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Friday, April 30, 2010

Protecting Your Assets from Lawsuit - Part 1 - Stewart Welch III

There is a litigation crisis in America where the mantra is, “Sue everybody and we’ll sort it out later’. It is estimated that there are over 1 million lawyers in America…one for every 300 citizens. So what are the chances of you getting sued sometime during your lifetime? Turns out they’re pretty good. In fact, some research suggests that you’ll be involved in an average of five lawsuits during your lifetime. So if we can agree that there is at least a risk of you getting sued, wouldn’t it make sense to develop an asset protection strategy?

Over the next few weeks, I’ll cover a wide range of strategies that discusses lifestyle; insurance; titling of property; trusts; and estate documents.

Monitor your lifestyle. At the most basic level, your lifestyle can either minimize or elevate your risks of a lawsuit. Some of the obvious things would include not drinking and driving; observing the speed limits; securing a fence around your pool; etc. For example, research proves that talking on the phone while driving is the equivalent of driving while slightly intoxicated. Driving while texting on your phone is the equivalent of driving while drunk. I was recently sitting at a red light when a young lady whose attention was momentarily diverted scraped my bumper. No one was hurt but the damage to my scraped bumper was still $1200 and the costs of repairing her car, I suspect, was much more.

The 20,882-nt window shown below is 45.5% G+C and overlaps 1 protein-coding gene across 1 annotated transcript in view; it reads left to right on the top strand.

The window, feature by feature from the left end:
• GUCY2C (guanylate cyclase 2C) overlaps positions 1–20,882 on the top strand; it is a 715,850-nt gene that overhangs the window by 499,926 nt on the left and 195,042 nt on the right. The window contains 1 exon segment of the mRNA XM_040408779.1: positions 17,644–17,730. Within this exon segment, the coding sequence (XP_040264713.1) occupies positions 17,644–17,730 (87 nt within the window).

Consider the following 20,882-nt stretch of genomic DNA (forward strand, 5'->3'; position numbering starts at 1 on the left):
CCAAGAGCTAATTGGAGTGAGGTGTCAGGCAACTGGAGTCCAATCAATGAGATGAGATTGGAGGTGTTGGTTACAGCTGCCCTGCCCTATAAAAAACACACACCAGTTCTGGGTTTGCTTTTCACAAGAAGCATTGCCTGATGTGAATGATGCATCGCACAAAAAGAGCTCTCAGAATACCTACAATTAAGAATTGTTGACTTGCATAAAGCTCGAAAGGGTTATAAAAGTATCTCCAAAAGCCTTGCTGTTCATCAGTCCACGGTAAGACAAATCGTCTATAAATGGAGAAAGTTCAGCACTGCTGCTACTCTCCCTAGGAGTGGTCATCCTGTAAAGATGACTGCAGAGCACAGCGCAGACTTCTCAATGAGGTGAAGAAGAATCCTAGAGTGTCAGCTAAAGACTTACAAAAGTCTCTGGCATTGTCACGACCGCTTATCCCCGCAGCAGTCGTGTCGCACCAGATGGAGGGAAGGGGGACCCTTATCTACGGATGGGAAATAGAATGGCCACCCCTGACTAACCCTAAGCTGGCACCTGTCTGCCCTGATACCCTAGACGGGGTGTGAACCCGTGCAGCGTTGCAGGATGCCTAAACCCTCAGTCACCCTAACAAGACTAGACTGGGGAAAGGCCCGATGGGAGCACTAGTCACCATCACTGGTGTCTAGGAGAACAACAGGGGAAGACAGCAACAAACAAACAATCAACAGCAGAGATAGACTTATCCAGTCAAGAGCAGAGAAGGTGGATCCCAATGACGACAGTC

To Do: Take a moment to think about how you could reduce lawsuit risks related to your lifestyle.

Insurance as your first line of defense. A number of years ago, a client and his family were driving to the airport in Denver, Colorado after a week of snow skiing. It was a beautiful sunny day with clear roads. Suddenly, he hit a patch of ice and his car slid into the oncoming lane. Fortunately, he and his family had buckled up and were not injured. Unfortunately, the two young ladies in the other car had not buckled up and both came through the windshield causing severe facial lacerations. They sued and won a judgment in excess of $700,000. If my client’s auto liability coverage had been, say $50,000, where would the young ladies’ attorney gone to satisfy the balance of the judgment? Answer: His personal assets. Fortunately, we had wrapped his auto and homeowners insurance with a $1 million Umbrella Liability policy.

In my experience, most people do not carry umbrella liability coverage, yet it’s perhaps the least expensive and most effective way to shield your assets from lawsuit. An umbrella liability policy typically has a very large deductible, say $300,000 or $500,000, but then covers any liability that arises from an auto or homeowners claim up to $1 million above your deductible. In order to avoid having a ‘gap’ in coverage, you’ll need to make certain that your auto and homeowner’s coverage limits are equal to your umbrella deductible.
To Do: Meet with your property and casualty agent and have him or her add an umbrella liability policy for a minimum of $1 million. This policy often costs less than $300 per year but you may have to increase coverage for your auto and homeowners insurance.

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